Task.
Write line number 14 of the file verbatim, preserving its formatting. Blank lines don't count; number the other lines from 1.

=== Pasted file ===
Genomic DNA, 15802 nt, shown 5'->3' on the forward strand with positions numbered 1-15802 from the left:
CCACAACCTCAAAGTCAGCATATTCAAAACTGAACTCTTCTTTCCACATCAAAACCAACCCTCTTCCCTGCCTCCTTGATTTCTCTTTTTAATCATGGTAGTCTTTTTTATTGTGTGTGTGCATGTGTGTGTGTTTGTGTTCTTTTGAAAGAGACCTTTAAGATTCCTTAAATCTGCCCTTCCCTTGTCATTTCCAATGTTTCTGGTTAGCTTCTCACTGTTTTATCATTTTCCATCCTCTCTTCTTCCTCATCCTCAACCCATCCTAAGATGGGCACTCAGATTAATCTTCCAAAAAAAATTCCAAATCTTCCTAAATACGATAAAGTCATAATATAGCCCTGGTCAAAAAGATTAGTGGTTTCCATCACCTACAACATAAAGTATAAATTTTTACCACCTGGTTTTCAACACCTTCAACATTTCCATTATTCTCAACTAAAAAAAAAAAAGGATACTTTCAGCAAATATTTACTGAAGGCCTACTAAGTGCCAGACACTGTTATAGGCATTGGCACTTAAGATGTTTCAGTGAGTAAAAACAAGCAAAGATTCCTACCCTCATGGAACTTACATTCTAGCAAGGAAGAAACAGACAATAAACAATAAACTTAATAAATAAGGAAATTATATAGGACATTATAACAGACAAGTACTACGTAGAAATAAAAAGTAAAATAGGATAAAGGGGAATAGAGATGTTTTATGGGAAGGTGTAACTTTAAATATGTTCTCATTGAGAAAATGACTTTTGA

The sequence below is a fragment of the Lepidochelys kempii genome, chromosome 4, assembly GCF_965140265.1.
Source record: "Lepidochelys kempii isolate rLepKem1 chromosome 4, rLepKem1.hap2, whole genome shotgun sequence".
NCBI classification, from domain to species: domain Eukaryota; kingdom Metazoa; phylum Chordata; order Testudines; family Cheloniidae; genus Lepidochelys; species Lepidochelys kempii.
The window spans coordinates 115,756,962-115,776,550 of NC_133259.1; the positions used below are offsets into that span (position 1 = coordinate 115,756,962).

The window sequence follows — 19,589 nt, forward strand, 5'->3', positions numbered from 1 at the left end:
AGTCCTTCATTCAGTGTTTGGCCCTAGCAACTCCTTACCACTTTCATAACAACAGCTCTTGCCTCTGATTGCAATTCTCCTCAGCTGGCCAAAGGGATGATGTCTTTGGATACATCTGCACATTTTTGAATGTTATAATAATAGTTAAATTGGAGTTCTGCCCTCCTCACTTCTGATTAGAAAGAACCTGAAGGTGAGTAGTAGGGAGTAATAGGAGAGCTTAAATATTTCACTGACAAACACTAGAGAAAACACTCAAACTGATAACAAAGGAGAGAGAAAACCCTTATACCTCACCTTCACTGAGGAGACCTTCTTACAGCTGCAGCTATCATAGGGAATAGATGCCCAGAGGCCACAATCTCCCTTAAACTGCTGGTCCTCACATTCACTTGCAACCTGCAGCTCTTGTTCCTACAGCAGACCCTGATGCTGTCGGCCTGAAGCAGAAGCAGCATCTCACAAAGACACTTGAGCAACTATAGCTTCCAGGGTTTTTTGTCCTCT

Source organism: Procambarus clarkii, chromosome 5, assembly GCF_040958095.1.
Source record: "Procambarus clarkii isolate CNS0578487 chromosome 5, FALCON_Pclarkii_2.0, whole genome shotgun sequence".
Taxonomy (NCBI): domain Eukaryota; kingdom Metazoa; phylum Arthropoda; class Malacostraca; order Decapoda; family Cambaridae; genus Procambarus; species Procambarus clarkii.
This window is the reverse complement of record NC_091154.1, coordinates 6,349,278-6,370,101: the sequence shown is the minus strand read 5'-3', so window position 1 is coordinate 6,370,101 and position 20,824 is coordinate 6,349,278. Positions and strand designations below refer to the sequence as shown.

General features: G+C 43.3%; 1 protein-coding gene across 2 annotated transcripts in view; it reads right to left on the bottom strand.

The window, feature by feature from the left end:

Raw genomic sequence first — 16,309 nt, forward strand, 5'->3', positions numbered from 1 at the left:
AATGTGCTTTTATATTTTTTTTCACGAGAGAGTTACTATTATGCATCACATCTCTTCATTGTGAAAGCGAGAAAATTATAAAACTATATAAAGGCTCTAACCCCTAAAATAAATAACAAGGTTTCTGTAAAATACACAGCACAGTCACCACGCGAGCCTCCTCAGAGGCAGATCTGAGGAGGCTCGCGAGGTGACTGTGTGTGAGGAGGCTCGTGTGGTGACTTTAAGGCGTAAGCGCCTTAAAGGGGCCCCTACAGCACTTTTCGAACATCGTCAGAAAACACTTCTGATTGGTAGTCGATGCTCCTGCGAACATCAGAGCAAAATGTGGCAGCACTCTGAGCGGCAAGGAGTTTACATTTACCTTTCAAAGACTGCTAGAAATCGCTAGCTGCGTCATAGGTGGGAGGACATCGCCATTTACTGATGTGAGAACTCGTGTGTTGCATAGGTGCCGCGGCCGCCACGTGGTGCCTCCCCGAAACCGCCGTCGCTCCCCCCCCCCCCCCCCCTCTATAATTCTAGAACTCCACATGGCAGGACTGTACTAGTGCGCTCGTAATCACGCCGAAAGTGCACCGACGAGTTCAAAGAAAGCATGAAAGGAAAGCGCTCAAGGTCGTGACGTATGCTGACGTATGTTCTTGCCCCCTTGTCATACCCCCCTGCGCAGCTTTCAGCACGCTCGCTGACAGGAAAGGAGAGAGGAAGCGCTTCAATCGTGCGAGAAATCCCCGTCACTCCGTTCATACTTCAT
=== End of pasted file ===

The window, feature by feature from the left end: